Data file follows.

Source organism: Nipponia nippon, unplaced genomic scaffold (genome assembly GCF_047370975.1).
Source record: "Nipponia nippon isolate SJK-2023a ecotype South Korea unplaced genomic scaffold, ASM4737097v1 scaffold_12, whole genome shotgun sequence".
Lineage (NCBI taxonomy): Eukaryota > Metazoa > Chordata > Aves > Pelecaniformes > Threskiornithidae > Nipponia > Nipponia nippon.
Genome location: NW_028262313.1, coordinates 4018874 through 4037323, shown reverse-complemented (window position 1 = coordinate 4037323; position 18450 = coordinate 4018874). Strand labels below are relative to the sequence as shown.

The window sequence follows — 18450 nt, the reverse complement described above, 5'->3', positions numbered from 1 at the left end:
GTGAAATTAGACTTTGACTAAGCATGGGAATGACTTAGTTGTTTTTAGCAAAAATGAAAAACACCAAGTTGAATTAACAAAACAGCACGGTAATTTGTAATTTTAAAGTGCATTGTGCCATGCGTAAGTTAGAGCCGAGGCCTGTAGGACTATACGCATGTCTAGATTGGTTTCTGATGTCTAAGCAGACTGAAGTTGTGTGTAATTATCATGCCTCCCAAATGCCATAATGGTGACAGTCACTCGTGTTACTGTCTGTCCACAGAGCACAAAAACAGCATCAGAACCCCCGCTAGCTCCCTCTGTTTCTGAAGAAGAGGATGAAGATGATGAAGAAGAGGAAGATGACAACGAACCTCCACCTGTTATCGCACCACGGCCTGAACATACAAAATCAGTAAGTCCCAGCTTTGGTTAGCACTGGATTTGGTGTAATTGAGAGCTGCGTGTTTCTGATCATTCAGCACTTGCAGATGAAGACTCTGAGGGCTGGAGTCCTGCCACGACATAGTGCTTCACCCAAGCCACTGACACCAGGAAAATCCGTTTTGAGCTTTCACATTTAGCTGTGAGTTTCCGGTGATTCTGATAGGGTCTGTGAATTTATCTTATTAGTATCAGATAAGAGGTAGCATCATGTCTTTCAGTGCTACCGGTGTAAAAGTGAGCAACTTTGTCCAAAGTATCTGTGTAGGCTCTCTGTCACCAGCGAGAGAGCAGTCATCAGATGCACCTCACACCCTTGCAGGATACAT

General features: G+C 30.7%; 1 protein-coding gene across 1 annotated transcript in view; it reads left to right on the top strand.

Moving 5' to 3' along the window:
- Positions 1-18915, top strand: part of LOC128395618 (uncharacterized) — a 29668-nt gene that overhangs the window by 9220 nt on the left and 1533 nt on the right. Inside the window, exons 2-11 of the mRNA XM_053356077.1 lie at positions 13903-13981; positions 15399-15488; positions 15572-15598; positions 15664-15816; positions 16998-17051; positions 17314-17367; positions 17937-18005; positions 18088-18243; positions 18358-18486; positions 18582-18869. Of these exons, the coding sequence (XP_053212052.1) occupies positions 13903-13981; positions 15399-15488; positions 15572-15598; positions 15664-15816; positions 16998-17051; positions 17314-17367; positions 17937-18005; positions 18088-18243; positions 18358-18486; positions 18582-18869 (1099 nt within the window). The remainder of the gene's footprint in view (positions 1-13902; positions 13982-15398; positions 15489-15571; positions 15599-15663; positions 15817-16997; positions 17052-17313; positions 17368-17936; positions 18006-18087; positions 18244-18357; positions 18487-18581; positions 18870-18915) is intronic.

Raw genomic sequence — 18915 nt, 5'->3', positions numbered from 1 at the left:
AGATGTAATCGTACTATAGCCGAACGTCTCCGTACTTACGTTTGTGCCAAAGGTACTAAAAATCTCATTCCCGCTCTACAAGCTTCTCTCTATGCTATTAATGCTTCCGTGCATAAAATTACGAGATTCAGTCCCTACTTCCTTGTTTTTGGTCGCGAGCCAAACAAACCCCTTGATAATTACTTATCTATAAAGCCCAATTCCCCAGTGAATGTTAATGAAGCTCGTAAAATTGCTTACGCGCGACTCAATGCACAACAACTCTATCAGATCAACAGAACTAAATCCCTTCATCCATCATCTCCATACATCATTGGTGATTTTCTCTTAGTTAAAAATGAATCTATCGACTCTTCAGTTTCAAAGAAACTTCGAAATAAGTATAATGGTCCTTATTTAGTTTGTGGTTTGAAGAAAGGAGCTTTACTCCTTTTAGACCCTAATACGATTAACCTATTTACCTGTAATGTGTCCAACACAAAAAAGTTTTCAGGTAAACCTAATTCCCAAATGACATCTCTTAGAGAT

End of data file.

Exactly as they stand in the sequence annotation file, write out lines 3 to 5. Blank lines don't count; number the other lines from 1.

Lineage (NCBI taxonomy): Eukaryota > Metazoa > Chordata > Aves > Pelecaniformes > Threskiornithidae > Nipponia > Nipponia nippon.
Genome location: NW_028262313.1, coordinates 4018874 through 4037323, shown reverse-complemented (window position 1 = coordinate 4037323; position 18450 = coordinate 4018874). Strand labels below are relative to the sequence as shown.

The window sequence follows — 18450 nt, the reverse complement described above, 5'->3', positions numbered from 1 at the left end: